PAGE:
Our lab studies several neocortical contributions to episodic memory and decision-making using a
variety of techniques such as electroencephalography (EEG), functional magnetic
resonance Imaging (fMRI), transcranial direct-current stimulation
(tDCS), transcranial magnetic stimulation (TMS), and patient studies.
These studies range from investigations into prefrontal and parietal cortex activity associated with
shifts in decision criteria to attempts to uncover the sources variability of individual patterns of
brain activity during an episodic memory task. Ultimately, our goal is to use these neuroscientific
studies to understand the processes of the mind when remembering a past event or making a decision,
and to appreciate the uniqueness of these processes at the individual level.
- Criterion Shifting in Recognition Memory
- Hypothesis Formation and Evaluation
- Individual Variability
- Parietal Lobe Contributions to Memory
- Social Reasoning & Theory of Mind
- Split-Brain Research
Criterion Shifting in Recognition Memory
A critical aspect of recognition memory involves weighing the strength of memory evidence against a decision criterion. The placement of a decision criterion is affected by several factors, such as the probability of a target or the varying consequences of a miss versus a false alarm. In the past, we used criterion shift models to explain the high false alarm rate in the DRM false memory paradigm. More recently, we observed that some individuals willingly shift their decision criterion, while others will not shift their criteria at all. We are exploring the inherent characteristics that mediate an individual's willingness to shift their decision criterion when it is advantageous to do so. Further, we have exploited these individual differences in criterion shifting in order to better understand the fronto-parietal network of brain activity associated with successful memory recognition.
Hypothesis Formation and Evaluation
One of the hallmarks of split-brain research is the left hemisphere's drive to interpret the world around it. Our goal is to understand and characterize this need of the human brain to form hypotheses. Specifically, we want to determine what propels an individual to seek an explanation, how hypotheses are generated, and what constitutes a good explanation. We are also interested in how the brain evaluates the plausibility and validity of its hypotheses. We believe the brains of healthy individuals strike a balance between hypothesis formation and evaluation, and a perturbation in this system may give rise to delusional disorders. Our ultimate goal is to uncover the neural processes that support hypothesis formation and evaluation in both healthy and deluded individuals.
Individual Variability in Brain Activity
Neuroimaging studies typically rely on maps of brain activity that are an average across a group of subjects in order to increase statistical power. However, our studies have demonstrated that an individual map of brain activity is not unlike a fingerprint in its uniqueness and relative stability over time. A reliance on group maps can leave out a wealth of information at the individual level. We seek to understand the sources of this variability in brain activity given the variable and dynamic nature of episodic memory and decision-making.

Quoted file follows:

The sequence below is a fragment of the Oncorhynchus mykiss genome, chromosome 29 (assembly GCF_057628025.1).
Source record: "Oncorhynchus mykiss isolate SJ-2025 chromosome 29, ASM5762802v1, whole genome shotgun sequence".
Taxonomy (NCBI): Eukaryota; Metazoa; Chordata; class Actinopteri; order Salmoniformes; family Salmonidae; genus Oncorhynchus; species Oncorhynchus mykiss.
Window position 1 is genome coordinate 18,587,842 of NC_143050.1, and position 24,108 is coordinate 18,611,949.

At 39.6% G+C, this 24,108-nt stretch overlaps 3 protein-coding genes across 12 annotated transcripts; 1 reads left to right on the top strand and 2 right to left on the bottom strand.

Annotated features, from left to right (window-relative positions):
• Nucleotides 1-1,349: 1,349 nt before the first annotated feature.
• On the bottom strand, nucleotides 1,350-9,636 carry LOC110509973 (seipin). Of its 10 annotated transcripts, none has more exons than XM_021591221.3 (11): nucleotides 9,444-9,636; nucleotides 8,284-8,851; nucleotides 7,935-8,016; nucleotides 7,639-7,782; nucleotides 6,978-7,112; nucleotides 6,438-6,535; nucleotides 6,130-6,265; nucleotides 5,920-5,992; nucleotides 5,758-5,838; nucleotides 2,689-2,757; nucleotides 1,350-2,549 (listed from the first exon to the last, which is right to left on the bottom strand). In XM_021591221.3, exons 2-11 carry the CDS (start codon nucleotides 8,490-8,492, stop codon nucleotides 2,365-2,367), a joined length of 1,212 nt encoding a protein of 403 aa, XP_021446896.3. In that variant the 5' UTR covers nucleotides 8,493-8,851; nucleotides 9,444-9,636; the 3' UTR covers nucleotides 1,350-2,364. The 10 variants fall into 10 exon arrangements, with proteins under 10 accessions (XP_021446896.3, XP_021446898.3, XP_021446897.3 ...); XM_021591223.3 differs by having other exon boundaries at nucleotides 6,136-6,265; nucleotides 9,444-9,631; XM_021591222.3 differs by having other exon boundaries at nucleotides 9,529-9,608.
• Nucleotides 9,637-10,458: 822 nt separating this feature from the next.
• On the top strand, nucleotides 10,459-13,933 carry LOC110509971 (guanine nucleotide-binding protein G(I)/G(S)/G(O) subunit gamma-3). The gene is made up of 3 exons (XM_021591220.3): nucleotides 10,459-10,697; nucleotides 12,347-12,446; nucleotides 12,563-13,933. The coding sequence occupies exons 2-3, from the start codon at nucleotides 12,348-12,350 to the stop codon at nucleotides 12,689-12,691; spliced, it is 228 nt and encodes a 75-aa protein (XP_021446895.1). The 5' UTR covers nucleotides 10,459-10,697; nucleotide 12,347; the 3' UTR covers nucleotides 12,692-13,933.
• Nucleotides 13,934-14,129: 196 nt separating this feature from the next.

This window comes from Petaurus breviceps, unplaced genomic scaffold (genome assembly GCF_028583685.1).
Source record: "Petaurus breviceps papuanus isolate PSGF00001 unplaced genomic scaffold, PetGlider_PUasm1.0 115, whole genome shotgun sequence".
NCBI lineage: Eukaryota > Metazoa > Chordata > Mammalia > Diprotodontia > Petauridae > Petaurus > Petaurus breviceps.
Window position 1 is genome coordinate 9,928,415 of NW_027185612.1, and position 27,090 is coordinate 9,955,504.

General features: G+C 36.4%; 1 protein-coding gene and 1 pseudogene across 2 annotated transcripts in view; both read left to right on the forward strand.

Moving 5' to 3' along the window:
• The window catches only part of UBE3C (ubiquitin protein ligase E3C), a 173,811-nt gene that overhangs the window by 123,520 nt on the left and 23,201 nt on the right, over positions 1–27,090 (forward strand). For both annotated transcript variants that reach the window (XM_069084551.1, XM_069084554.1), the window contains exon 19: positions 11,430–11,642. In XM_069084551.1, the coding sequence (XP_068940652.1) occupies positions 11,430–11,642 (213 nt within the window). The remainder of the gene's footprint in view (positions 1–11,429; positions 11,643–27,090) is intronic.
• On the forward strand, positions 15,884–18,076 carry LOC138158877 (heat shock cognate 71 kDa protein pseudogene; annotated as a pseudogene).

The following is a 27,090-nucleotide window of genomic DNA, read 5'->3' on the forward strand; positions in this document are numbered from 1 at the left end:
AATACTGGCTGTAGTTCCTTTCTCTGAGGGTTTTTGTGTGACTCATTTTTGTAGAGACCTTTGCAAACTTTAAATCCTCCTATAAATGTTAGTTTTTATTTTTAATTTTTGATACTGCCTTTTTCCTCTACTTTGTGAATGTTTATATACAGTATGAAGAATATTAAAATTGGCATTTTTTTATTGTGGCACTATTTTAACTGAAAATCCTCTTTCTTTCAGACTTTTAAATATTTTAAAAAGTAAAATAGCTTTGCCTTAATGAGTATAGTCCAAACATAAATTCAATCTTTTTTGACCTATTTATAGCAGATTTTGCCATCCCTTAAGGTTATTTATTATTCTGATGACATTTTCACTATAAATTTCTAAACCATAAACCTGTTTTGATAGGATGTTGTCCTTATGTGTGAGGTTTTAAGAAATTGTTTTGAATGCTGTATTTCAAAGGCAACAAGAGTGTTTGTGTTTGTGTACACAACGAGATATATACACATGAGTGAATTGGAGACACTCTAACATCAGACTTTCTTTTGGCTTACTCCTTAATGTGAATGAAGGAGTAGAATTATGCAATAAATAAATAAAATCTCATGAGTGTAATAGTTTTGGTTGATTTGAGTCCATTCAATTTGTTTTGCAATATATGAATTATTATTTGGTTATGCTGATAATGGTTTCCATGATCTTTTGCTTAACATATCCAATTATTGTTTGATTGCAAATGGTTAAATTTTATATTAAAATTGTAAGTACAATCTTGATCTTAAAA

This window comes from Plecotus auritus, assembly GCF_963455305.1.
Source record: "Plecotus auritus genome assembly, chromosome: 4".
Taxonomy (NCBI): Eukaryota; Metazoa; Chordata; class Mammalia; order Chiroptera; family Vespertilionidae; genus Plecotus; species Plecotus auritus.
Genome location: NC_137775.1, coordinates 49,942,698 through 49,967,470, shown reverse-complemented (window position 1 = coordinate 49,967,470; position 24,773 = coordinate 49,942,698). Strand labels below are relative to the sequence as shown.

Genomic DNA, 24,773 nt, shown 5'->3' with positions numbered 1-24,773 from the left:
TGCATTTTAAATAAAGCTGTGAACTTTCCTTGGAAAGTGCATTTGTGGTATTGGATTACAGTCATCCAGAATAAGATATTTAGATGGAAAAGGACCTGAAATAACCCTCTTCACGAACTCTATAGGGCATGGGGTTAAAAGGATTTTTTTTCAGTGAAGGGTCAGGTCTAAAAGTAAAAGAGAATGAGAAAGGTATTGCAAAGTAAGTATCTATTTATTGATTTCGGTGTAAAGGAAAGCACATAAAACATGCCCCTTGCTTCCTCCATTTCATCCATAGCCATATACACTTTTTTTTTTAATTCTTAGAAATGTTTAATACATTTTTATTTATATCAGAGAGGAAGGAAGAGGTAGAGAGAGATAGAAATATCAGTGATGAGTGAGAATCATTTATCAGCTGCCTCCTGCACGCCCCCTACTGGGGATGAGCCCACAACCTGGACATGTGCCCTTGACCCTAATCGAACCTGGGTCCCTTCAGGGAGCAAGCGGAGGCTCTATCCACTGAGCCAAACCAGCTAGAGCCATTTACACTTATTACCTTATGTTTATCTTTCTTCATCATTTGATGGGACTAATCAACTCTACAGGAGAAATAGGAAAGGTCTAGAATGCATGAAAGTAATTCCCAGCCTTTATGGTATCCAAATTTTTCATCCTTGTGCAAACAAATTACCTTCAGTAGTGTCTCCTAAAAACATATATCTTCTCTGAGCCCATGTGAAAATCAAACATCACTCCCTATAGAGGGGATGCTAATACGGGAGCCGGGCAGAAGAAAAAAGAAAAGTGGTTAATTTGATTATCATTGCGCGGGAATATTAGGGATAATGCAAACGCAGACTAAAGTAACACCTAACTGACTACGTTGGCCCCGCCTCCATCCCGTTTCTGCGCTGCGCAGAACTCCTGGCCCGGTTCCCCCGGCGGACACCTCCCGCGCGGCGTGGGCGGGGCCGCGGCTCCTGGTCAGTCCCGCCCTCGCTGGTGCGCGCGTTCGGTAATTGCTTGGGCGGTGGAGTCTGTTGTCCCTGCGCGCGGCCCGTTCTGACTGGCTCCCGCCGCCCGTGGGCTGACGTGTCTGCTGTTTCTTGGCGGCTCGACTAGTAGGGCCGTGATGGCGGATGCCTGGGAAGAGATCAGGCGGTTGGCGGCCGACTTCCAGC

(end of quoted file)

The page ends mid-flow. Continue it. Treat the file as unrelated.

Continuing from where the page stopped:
Partietal Lobe Contributions to Memory
Parietal lobe activations are a ubiquitous finding in neuroimaging studies of recognition memory, but the functionality of this region remains a mystery. We have explored this functionality using a variety of source monitoring tasks and by manipulating decision processes during recognition memory tasks.
Social Reasoning & Theory of Mind
In the real world, decision-making and reasoning usually occurs within a social context. We have conducted neuroimaging and patient studies that examine this issue with a consideration of specialized modules responsible for theory of mind attributions (that is, attributing beliefs and thoughts to other people).
Split Brain Research
In the past, our lab conducted studies of patients who had their corpus callosum
surgically severed (now an obsolete treatment) due to severe epilepsy. These
patients presented a rare opportunity to understand the unique functionality of
each hemisphere in isolation and the effect of severing inter-hemispheric
communication. These studies ranged in topics from episodic memory to probability
matching to moral reasoning.
However, with the passing of patient JW in 2017, there are no more split-brain patients who are willing to participate in research marking the end of an era for cognitive neuroscience. For over a half-century split-brain research provided some of the most influential discoveries in human cognition.